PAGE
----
Aotearoa Women’s Surfing Breaking Stereotypes
Though movements to boost women’s participation in surfing are taking off in the Pacific region, New Zealand mother-of-two Kelly Murphy remembers the challenges she faced as a teenager trying to make a career out of the sport. Marian Faa reports for ABC News.
“The way you looked in a bikini, that was often more important than your ability,” Murphy (pictured) said.
Fellow New Zealander Danielle Clayton said many women felt intimidated when they were starting out.
In 2018, Murphy and Clayton gathered a group of women together for a weekend of surfing on the coast of Ahipara in Northland. That was when the idea to establish the Aotearoa Women’s Surfing Association was born, Faa writes for ABC.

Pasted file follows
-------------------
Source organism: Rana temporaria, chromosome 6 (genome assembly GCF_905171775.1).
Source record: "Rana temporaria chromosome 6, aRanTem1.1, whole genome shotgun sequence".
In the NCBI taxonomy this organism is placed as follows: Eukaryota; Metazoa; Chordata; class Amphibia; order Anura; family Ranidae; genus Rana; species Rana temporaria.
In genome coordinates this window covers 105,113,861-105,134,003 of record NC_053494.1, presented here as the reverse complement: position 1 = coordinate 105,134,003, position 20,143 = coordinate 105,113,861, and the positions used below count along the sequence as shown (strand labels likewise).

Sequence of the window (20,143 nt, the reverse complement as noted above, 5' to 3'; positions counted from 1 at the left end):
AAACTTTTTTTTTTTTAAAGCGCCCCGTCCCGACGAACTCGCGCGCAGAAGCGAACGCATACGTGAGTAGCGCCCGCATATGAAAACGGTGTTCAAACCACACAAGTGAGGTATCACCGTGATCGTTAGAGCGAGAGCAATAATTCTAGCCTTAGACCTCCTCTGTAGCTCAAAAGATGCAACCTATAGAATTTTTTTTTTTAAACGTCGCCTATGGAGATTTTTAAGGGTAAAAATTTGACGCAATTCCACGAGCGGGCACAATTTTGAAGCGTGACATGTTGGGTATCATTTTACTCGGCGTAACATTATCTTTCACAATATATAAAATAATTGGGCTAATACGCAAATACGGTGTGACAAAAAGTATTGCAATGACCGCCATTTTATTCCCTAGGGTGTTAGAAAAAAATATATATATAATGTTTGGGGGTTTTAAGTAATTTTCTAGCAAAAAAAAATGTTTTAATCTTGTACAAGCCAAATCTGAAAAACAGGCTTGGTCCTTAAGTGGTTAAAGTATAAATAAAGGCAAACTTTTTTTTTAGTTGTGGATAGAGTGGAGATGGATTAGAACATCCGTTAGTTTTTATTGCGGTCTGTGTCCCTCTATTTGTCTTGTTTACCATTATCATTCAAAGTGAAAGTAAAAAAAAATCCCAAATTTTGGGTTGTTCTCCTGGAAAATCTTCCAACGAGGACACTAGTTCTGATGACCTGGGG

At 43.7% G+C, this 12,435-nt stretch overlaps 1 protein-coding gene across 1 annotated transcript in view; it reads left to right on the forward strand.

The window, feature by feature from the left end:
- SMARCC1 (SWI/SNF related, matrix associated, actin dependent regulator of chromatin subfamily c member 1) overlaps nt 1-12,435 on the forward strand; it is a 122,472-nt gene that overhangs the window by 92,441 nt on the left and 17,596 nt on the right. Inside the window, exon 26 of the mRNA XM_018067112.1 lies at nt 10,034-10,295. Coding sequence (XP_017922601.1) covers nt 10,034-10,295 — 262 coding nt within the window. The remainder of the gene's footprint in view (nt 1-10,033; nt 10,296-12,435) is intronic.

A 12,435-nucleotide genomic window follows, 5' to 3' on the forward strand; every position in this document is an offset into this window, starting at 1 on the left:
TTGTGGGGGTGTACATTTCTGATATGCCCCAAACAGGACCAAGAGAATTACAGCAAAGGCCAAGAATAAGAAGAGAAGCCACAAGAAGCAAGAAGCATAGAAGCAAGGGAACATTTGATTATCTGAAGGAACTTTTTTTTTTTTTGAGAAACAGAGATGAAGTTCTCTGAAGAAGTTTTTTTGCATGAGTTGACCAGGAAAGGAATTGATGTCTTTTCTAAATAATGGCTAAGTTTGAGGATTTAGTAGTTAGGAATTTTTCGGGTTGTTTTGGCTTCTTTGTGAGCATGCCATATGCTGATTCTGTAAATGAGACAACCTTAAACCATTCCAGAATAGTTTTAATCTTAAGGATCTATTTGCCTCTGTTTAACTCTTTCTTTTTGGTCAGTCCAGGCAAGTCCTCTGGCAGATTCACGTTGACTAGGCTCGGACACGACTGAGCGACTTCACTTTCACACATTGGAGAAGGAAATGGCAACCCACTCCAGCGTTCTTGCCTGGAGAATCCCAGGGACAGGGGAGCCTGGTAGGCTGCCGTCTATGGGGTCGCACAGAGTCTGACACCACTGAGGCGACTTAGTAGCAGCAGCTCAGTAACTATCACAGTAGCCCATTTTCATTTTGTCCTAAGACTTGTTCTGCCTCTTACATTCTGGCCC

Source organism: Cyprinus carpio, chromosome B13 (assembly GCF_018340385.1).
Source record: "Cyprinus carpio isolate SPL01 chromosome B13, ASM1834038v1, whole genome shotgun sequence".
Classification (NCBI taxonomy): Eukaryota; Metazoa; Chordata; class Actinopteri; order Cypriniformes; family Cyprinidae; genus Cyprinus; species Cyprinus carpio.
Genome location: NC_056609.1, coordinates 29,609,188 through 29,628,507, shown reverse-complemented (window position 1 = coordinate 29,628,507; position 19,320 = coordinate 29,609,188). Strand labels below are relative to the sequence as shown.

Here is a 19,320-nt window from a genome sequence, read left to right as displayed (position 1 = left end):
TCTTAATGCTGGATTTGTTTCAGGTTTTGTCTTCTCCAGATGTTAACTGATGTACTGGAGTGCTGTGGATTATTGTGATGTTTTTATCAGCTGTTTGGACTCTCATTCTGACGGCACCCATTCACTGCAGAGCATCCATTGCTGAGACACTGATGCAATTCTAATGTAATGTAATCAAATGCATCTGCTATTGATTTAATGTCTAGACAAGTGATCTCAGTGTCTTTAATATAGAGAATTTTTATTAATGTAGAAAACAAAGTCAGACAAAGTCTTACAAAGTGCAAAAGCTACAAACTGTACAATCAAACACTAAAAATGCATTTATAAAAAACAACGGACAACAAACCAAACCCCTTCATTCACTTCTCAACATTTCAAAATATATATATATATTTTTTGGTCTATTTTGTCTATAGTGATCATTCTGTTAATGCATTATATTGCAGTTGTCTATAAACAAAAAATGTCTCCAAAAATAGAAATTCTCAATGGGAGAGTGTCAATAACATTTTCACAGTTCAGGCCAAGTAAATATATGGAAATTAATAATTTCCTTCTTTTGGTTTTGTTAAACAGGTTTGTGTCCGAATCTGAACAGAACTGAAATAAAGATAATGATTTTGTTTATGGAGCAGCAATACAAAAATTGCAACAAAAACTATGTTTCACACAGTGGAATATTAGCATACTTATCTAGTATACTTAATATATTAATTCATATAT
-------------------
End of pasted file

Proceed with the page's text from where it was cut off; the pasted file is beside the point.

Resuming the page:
Clayton said the group aimed to carve out a safe space for women to enjoy the sport.
“Rather than criticise or take part in negative blaming around how we were being represented, we thought, ‘let’s get out there and open up some constructive conversations’,” she said.
The group now has almost 300 members across New Zealand.
Original article by Marian Faa, ABC News, March 7, 2021.